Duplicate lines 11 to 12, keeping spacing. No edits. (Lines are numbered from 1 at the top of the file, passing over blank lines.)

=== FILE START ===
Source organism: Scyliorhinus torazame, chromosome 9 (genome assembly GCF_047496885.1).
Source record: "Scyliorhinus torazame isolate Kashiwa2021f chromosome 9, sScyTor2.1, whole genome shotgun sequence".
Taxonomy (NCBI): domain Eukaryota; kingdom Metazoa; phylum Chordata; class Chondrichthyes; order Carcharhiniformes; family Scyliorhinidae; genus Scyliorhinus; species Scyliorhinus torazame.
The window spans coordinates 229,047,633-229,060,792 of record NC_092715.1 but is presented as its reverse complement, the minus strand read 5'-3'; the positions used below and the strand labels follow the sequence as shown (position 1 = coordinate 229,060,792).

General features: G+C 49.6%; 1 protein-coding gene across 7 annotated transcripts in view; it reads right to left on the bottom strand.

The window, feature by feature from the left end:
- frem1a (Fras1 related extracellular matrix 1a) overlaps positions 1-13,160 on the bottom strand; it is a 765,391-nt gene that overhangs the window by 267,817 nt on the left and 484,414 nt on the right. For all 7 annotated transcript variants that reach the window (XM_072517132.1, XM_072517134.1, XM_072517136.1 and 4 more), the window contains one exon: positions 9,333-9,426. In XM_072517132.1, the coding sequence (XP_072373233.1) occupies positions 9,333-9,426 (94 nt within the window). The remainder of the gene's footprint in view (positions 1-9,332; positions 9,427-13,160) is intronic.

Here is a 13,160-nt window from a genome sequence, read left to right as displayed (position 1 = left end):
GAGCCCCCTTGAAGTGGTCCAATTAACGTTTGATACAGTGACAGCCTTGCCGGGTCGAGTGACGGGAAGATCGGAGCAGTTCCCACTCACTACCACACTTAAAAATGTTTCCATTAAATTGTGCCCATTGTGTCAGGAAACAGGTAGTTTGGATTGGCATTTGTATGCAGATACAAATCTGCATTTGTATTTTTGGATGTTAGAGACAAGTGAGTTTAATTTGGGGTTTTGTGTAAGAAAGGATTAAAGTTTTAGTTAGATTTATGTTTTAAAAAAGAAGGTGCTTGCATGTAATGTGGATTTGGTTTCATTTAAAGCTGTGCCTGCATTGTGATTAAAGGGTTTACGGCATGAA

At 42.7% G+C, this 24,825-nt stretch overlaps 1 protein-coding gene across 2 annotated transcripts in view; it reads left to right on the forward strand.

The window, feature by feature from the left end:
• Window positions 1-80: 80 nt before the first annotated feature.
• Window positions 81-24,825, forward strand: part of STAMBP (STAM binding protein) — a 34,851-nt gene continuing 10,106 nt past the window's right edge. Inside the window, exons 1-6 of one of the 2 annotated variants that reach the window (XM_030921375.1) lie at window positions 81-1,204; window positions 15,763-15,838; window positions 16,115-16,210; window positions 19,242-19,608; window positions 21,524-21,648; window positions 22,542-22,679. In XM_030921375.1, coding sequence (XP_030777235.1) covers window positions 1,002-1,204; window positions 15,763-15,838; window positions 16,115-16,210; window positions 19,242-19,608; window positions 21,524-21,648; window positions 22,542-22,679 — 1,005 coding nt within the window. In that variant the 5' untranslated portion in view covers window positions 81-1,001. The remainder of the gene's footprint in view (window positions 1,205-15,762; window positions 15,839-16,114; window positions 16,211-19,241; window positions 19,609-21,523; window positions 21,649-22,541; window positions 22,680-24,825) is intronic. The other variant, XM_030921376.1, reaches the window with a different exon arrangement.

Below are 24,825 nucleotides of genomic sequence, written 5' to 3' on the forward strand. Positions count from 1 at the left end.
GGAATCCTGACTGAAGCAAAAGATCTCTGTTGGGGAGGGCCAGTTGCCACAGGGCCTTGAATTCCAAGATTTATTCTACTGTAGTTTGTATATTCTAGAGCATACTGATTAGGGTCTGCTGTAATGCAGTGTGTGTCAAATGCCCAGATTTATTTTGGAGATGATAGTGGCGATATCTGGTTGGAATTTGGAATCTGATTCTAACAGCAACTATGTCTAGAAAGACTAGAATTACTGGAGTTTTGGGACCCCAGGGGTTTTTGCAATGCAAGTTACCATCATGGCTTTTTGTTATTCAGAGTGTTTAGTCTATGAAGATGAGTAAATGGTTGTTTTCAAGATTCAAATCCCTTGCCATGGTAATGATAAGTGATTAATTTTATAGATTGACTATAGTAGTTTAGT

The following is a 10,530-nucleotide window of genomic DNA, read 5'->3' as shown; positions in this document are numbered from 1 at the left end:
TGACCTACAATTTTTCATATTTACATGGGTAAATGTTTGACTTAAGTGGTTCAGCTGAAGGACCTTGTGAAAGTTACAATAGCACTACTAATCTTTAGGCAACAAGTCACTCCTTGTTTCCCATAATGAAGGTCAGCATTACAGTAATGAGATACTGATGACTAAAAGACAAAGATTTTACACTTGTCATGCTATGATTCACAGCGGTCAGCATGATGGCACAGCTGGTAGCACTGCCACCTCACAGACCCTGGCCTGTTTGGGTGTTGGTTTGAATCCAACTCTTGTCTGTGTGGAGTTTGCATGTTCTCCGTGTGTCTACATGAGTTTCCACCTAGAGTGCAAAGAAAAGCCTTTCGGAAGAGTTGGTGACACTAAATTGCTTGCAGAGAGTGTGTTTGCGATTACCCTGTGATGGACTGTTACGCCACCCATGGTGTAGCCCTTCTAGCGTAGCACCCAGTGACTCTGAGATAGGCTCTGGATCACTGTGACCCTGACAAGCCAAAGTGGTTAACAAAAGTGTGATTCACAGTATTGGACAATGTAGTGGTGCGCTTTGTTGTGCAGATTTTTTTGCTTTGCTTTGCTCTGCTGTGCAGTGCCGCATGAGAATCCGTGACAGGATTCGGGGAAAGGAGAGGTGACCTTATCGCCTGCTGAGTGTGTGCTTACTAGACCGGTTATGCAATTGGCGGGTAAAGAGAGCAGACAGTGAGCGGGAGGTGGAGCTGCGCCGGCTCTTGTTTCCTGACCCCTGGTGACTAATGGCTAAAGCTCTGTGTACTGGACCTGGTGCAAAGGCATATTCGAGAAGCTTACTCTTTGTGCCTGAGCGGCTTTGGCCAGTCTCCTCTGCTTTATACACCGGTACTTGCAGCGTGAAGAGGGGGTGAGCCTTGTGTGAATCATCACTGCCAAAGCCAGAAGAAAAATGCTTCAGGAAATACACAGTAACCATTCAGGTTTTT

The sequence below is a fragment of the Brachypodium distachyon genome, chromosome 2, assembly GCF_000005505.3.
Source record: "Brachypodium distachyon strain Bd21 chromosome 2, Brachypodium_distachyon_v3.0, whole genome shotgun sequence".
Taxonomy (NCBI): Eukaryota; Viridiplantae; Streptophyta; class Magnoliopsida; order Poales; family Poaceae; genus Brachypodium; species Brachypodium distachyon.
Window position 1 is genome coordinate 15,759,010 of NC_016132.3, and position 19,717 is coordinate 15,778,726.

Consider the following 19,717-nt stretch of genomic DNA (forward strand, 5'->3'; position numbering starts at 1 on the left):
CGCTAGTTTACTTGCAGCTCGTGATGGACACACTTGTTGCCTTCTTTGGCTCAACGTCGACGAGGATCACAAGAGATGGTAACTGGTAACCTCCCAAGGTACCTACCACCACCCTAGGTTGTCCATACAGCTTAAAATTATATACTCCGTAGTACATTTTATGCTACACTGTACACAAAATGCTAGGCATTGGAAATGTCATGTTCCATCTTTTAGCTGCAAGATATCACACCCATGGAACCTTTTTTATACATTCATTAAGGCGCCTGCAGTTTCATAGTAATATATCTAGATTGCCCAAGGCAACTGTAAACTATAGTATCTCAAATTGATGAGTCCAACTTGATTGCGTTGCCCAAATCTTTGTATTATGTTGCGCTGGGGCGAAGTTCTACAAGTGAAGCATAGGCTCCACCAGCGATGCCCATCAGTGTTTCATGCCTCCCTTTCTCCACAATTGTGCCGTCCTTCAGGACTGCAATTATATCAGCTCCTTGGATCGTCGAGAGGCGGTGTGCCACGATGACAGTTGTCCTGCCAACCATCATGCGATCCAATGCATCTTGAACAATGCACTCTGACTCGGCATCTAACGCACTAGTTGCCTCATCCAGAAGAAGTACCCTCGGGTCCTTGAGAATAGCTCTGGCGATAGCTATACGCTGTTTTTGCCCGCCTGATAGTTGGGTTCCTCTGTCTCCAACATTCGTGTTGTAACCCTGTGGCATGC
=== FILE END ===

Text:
The window, feature by feature from the left end:
• Window positions 1-80: 80 nt before the first annotated feature.